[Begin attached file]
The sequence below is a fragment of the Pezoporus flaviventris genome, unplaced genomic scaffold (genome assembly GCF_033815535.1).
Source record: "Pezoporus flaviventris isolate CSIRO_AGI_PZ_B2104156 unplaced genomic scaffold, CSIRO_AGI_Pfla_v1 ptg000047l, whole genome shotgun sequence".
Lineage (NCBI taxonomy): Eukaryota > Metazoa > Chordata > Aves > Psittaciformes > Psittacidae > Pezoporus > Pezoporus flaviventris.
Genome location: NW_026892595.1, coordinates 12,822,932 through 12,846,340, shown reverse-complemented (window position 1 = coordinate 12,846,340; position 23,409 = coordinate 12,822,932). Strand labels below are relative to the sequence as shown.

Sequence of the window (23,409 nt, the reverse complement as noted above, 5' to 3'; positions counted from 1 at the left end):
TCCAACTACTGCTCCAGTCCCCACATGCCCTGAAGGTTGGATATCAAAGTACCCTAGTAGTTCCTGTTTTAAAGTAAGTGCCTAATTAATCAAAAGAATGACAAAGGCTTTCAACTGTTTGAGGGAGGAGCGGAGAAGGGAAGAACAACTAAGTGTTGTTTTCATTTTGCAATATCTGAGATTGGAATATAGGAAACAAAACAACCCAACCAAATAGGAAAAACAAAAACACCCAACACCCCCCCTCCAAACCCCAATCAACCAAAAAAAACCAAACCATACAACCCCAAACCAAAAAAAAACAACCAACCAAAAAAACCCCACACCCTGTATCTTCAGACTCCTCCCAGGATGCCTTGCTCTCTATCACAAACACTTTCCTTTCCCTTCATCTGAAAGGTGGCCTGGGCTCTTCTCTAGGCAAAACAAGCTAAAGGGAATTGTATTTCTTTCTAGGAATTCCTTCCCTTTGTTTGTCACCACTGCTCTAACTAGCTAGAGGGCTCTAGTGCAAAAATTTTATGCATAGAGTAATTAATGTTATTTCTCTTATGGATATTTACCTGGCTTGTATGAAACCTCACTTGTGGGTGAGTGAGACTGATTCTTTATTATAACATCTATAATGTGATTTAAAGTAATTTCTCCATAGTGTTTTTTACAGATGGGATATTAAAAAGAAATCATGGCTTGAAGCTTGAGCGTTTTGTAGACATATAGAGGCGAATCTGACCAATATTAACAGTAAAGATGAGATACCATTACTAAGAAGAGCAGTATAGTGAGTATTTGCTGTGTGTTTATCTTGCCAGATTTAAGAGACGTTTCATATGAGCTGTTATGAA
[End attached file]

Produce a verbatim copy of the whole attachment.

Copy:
The sequence below is a fragment of the Pezoporus flaviventris genome, unplaced genomic scaffold (genome assembly GCF_033815535.1).
Source record: "Pezoporus flaviventris isolate CSIRO_AGI_PZ_B2104156 unplaced genomic scaffold, CSIRO_AGI_Pfla_v1 ptg000047l, whole genome shotgun sequence".
Lineage (NCBI taxonomy): Eukaryota > Metazoa > Chordata > Aves > Psittaciformes > Psittacidae > Pezoporus > Pezoporus flaviventris.
Genome location: NW_026892595.1, coordinates 12,822,932 through 12,846,340, shown reverse-complemented (window position 1 = coordinate 12,846,340; position 23,409 = coordinate 12,822,932). Strand labels below are relative to the sequence as shown.

Sequence of the window (23,409 nt, the reverse complement as noted above, 5' to 3'; positions counted from 1 at the left end):
TCCAACTACTGCTCCAGTCCCCACATGCCCTGAAGGTTGGATATCAAAGTACCCTAGTAGTTCCTGTTTTAAAGTAAGTGCCTAATTAATCAAAAGAATGACAAAGGCTTTCAACTGTTTGAGGGAGGAGCGGAGAAGGGAAGAACAACTAAGTGTTGTTTTCATTTTGCAATATCTGAGATTGGAATATAGGAAACAAAACAACCCAACCAAATAGGAAAAACAAAAACACCCAACACCCCCCCTCCAAACCCCAATCAACCAAAAAAAACCAAACCATACAACCCCAAACCAAAAAAAAACAACCAACCAAAAAAACCCCACACCCTGTATCTTCAGACTCCTCCCAGGATGCCTTGCTCTCTATCACAAACACTTTCCTTTCCCTTCATCTGAAAGGTGGCCTGGGCTCTTCTCTAGGCAAAACAAGCTAAAGGGAATTGTATTTCTTTCTAGGAATTCCTTCCCTTTGTTTGTCACCACTGCTCTAACTAGCTAGAGGGCTCTAGTGCAAAAATTTTATGCATAGAGTAATTAATGTTATTTCTCTTATGGATATTTACCTGGCTTGTATGAAACCTCACTTGTGGGTGAGTGAGACTGATTCTTTATTATAACATCTATAATGTGATTTAAAGTAATTTCTCCATAGTGTTTTTTACAGATGGGATATTAAAAAGAAATCATGGCTTGAAGCTTGAGCGTTTTGTAGACATATAGAGGCGAATCTGACCAATATTAACAGTAAAGATGAGATACCATTACTAAGAAGAGCAGTATAGTGAGTATTTGCTGTGTGTTTATCTTGCCAGATTTAAGAGACGTTTCATATGAGCTGTTATGAA